Baltic capital markets, among the least active in Europe, would lose even more liquidity if a tax on financial transactions proposed by the European Commission is imposed, Nasdaq OMX Group’s regional vice president said.
“We believe it would have a very, very negative impact” on stock and bond markets in Lithuania, Latvia and Estonia, Arminta Saladziene, head of Baltic Markets at the Nasdaq OMX, said by phone today in Vilnius, the Lithuanian capital.
European Union Tax Commissioner Algirdas Semeta, a former Lithuanian finance minister, is a proponent of the move to create a financial-transaction tax for willing EU nations. Estonia is one of 11 countries that have signed on to the plan, for which the Brussels-based commission needs agreement from all 27 member states and the EU parliament.
The proposed tax of 0.1 percent on stock and bond trades is more than twice the transaction fee now charged by Nasdaq OMX for trades on its exchanges in Vilnius and Riga, Latvia, and several times bigger than the 0.015 percent fee in Tallinn, the Estonian capital, according to Saladziene.
The total market value of companies whose shares trade on the three Baltic bourses was 5.4 billion euros ($7.1 billion) at the end of November, according to Nasdaq OMX’s website.
Shares worth 18 million euros changed hands last month in the three markets. By comparison, the Warsaw Stock Exchange in neighboring Poland reported 15.4 billion zloty ($4.9 billion) worth of equity trades on its Main Market in the same period.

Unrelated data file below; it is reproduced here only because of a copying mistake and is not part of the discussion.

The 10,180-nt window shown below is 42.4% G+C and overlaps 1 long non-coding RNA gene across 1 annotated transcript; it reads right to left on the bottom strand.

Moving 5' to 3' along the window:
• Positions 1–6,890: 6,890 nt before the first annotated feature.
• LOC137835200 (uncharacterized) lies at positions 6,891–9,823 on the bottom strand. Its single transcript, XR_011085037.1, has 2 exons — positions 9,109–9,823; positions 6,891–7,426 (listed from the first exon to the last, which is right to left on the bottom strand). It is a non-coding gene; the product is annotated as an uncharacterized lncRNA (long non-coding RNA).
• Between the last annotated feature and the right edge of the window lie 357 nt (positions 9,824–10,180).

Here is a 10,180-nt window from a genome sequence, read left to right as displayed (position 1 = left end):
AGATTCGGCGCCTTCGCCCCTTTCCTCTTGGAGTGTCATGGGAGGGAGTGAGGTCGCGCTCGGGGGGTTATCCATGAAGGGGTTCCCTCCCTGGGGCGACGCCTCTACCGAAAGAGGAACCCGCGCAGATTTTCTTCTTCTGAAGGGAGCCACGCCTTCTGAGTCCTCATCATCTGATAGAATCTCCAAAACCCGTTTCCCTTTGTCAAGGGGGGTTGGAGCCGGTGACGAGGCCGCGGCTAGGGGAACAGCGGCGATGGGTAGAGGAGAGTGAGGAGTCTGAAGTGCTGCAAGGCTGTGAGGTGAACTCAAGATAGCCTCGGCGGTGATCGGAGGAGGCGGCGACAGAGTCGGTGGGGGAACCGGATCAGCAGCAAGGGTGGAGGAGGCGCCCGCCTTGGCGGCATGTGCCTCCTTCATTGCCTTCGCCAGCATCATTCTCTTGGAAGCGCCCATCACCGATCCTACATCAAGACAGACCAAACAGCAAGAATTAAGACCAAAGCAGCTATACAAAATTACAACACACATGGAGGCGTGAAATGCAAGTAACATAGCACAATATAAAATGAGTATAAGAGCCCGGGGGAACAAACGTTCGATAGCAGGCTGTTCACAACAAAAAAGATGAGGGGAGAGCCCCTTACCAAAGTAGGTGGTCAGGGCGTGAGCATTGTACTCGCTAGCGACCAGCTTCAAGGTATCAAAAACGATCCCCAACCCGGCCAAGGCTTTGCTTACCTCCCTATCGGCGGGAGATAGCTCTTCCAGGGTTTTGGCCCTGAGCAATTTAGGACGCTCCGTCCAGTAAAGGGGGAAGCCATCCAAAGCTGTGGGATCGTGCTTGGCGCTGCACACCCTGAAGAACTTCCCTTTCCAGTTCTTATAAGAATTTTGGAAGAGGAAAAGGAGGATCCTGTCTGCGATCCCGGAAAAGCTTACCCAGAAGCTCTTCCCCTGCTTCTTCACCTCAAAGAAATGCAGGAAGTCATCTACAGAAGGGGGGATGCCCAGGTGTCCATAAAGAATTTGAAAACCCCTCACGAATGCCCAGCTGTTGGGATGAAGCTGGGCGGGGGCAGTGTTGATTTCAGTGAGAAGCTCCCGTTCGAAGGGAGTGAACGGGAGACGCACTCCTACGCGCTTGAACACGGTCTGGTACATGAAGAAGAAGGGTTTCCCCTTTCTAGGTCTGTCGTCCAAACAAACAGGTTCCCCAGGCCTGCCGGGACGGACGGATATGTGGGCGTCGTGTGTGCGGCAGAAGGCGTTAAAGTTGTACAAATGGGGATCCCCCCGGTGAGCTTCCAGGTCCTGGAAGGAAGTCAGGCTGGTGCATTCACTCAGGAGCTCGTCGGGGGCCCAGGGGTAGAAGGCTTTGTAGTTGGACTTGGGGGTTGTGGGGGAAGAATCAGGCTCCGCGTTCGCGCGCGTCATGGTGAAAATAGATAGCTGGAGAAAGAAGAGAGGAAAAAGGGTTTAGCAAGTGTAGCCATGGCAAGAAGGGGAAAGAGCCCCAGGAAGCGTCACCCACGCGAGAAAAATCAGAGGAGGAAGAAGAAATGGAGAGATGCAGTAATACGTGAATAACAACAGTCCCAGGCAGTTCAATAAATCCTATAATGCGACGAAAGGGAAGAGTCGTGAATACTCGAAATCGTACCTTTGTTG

“Different countries face different situations,” Saladziene said. “The Baltic markets are really still being created and first of all need measures that will help them to grow and ensure liquidity.”
A few Baltic companies, such as Agrowill Group and Avia Solutions Group of Lithuania, have sought greater access to investors by listing in Warsaw. Inter RAO Lietuva AB, the Baltic unit of Russia’s state-controlled electricity company OAO Inter RAO UES, is selling shares to trade on the Polish exchange in an initial public offering this week.
Besides shares, the exchanges in Vilnius and Riga also had 2.8 billion euros of listed government and corporate bonds at Nov. 30, which generated turnover of 26.6 million euros last month in an average of 2.9 trades per day.
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